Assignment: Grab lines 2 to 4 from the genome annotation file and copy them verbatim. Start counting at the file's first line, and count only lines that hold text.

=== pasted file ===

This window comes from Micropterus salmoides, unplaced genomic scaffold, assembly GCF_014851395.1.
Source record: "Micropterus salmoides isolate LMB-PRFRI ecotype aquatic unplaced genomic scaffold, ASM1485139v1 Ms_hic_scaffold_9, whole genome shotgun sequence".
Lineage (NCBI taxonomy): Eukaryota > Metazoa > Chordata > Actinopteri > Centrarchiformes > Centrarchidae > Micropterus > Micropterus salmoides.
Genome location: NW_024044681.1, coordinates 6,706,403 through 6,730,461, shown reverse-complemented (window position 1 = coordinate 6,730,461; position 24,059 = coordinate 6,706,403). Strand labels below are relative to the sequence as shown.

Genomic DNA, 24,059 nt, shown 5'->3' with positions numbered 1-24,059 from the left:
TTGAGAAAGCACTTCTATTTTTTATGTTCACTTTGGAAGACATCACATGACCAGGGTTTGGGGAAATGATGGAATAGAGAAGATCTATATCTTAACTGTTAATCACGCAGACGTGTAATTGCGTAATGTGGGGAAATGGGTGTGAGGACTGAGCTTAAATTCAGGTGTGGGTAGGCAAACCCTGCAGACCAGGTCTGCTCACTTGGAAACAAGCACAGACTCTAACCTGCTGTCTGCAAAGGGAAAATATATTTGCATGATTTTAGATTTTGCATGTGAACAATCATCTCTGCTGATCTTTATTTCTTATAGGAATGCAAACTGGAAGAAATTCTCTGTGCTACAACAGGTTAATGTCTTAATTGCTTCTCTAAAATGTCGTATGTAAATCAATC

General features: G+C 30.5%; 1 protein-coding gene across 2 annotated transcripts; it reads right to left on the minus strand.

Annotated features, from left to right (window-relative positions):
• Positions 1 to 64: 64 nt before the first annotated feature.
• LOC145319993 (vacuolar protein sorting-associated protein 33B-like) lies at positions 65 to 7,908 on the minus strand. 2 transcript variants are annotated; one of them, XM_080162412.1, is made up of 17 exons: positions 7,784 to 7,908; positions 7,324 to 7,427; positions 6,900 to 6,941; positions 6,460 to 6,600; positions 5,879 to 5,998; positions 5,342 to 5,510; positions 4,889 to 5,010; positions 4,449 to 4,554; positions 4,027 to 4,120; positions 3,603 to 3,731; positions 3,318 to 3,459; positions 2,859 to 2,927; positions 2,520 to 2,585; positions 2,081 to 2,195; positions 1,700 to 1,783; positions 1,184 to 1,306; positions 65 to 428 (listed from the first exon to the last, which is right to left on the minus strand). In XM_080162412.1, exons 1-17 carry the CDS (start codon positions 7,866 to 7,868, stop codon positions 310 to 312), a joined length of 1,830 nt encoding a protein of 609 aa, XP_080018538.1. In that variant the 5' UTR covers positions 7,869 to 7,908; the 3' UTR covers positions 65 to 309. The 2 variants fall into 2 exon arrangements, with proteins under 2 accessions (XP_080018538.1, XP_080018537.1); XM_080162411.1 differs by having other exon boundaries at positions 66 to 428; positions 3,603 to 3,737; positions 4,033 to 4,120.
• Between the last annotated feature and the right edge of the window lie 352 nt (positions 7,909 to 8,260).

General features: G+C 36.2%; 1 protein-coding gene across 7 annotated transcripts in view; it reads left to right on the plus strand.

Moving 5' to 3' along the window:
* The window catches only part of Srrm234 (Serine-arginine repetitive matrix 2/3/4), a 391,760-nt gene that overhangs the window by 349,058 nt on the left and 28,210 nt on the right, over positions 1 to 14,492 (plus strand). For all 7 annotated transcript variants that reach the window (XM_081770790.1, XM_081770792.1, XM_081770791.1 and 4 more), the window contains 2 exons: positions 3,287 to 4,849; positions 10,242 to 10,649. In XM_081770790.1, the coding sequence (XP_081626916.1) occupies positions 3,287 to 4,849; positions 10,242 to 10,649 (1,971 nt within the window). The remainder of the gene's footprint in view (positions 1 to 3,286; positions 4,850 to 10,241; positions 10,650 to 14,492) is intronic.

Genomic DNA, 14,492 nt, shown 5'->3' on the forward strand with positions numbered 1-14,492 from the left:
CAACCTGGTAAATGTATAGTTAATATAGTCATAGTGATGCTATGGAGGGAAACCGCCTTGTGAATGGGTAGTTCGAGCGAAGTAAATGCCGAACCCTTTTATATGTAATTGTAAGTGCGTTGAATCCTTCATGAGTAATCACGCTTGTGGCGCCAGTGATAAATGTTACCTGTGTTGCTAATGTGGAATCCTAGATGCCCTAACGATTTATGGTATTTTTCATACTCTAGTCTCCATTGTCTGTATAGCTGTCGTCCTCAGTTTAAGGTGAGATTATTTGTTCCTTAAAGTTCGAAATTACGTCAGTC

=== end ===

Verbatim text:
Source record: "Micropterus salmoides isolate LMB-PRFRI ecotype aquatic unplaced genomic scaffold, ASM1485139v1 Ms_hic_scaffold_9, whole genome shotgun sequence".
Lineage (NCBI taxonomy): Eukaryota > Metazoa > Chordata > Actinopteri > Centrarchiformes > Centrarchidae > Micropterus > Micropterus salmoides.
Genome location: NW_024044681.1, coordinates 6,706,403 through 6,730,461, shown reverse-complemented (window position 1 = coordinate 6,730,461; position 24,059 = coordinate 6,706,403). Strand labels below are relative to the sequence as shown.